GAO report reviews FAA’s flight sharing policies

The GAO—the auditing and investigative arm of Congress—interviewed AOPA and 14 other private-sector stakeholders for the report, which was mandated by the FAA Reauthorization Act of 2018. Another mandate of the law was for the FAA to publish advisory guidance clarifying how pilots may share expenses, which resulted in the FAA publishing Advisory Circular 61-142.  

Pilots have found the advisory circular “clear and useful” as a guide to staying within the regulatory guardrails for flight sharing, the GAO report said.  

AOPA has long maintained that “safety first” must be the basis for flight sharing operations. When reporting on the new advisory circular in March 2020, we noted that the 12-page document presents scenarios that help pilots interpret key regulatory terms such as “sharing expenses” and “compensation,” and avoid the peril of “holding out” an offer of air transportation. (The FAA said it has “no specific rule or criteria” to determine what constitutes holding out but noted actions it would consider indications of the practice.)

The GAO report also provided examples of actions the FAA permits as expense sharing and those that it forbids as “holding out” an offer of air transportation. It also listed actions the FAA could take against pilots who violate expense sharing regulations.

An emerging concern for the FAA in recent years, the report said, has been the safety implications of proliferating internet-based sites offering to match up pilots and prospective passengers. Some of those startups have provoked enforcement letters and litigation from the regulatory agency.

“According to FAA, the public expects a higher level of safety when they have provided money or other compensation in exchange for transportation, and therefore, FAA regulates air carriers to higher levels of safety than general aviation,” the report noted. “FAA officials told us that members of the public who participate in internet-based expense-sharing flights may expect the pilots who operate these flights to meet the same safety standards as air carriers. Data we reviewed from the National Transportation Safety Board showed that while general aviation safety has improved over the past 10 years, it continues to have a significantly higher fatal accident rate than commercial aviation. For example, in 2018 general aviation flights had a fatal accident rate of about 1.02 fatal accidents per 100,000 flight hours, compared with 0.03 for commercial aviation.”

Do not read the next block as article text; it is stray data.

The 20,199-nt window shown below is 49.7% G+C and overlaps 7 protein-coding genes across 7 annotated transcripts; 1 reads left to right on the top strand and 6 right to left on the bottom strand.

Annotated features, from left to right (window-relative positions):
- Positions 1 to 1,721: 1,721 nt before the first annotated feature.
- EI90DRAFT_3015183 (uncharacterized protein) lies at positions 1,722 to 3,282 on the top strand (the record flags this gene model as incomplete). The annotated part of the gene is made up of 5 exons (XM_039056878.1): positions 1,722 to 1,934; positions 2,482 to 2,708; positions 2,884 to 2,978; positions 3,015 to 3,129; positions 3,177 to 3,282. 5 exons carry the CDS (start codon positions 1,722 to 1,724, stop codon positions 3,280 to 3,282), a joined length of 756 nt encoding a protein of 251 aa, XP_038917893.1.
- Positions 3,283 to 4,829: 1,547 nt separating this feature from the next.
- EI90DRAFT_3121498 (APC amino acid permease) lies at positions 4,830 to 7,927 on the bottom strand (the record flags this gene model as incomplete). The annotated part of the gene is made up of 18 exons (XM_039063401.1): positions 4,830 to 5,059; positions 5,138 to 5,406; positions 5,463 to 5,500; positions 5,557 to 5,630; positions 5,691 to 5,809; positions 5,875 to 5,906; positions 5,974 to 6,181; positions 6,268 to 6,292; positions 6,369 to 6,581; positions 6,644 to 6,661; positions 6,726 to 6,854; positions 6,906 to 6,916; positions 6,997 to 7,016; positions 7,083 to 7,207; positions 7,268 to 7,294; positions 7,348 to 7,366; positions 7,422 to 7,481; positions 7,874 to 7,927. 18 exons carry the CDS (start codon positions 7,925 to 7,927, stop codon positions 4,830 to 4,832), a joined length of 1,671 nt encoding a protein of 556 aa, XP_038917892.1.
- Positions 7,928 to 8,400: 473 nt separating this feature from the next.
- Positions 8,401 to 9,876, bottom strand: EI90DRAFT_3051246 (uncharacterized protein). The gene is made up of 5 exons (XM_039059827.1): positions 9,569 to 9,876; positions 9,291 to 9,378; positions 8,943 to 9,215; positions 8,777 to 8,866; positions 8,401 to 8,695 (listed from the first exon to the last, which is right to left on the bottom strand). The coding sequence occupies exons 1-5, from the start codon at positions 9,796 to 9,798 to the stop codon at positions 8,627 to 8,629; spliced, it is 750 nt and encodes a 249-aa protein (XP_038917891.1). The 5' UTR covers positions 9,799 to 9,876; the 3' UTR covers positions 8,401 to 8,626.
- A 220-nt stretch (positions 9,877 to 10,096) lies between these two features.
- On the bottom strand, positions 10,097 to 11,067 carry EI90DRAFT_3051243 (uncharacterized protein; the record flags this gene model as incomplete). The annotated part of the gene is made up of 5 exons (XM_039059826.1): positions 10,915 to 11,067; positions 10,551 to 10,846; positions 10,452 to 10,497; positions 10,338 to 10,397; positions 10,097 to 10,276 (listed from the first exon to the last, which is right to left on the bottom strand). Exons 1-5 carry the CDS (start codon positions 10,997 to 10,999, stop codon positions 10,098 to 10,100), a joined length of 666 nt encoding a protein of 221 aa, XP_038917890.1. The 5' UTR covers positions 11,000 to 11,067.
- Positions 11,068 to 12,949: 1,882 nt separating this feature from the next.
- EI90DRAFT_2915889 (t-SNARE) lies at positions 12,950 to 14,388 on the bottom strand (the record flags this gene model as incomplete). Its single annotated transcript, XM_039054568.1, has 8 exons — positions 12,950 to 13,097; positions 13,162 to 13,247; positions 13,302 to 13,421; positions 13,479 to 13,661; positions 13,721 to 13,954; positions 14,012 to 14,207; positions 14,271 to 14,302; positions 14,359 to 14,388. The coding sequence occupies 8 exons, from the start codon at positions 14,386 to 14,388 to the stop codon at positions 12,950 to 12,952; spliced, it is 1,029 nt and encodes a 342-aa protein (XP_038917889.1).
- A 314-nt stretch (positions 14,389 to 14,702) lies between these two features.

The report added that the FAA recognizes that “private pilots flying in general aviation environments cannot meet the higher levels of safety required of air carriers,” so the agency “set policies that generally limit pilots to seeking expense sharing passengers from among the group of people with whom the pilot has a pre-existing relationship.”

Until the advisory circular was published, the lack of a single source of information on FAA policies “made it difficult for pilots to develop a comprehensive understanding of the ways pilots are allowed to share expenses with passengers,” it said.

The report also summarized the positions of the 15 stakeholders interviewed on big-picture aspects of flight sharing.

Twelve of the 15 stakeholders said expense sharing allows pilots to fly more, with nine noting reductions of significant costs of aircraft ownership and operation, and seven noting increased flying opportunities that “could help attract more people to the general aviation industry.”

Although most stakeholders said the advisory circular was “clear and useful,” seven of 15—including four from expense sharing companies interviewed—disagreed that expense sharing constituted compensation.

Eight stakeholders expressed the view that pilots should not be permitted to use the internet to find expense sharing passengers; seven supported internet use.

Nine stakeholders noted concern that passenger expectations could pressure private pilots. “For example, these stakeholders said members of the public who respond to an internet solicitation for an expense sharing flight may not understand the differences between general aviation and commercial aviation. Therefore, they might not understand that the pilots of an expense-sharing flight may cancel for any reason, including that their purpose for making the flight no longer exists or the weather is worse than their comfort level—even though the weather may be good enough for the flight to be legally permissible,” the report said.

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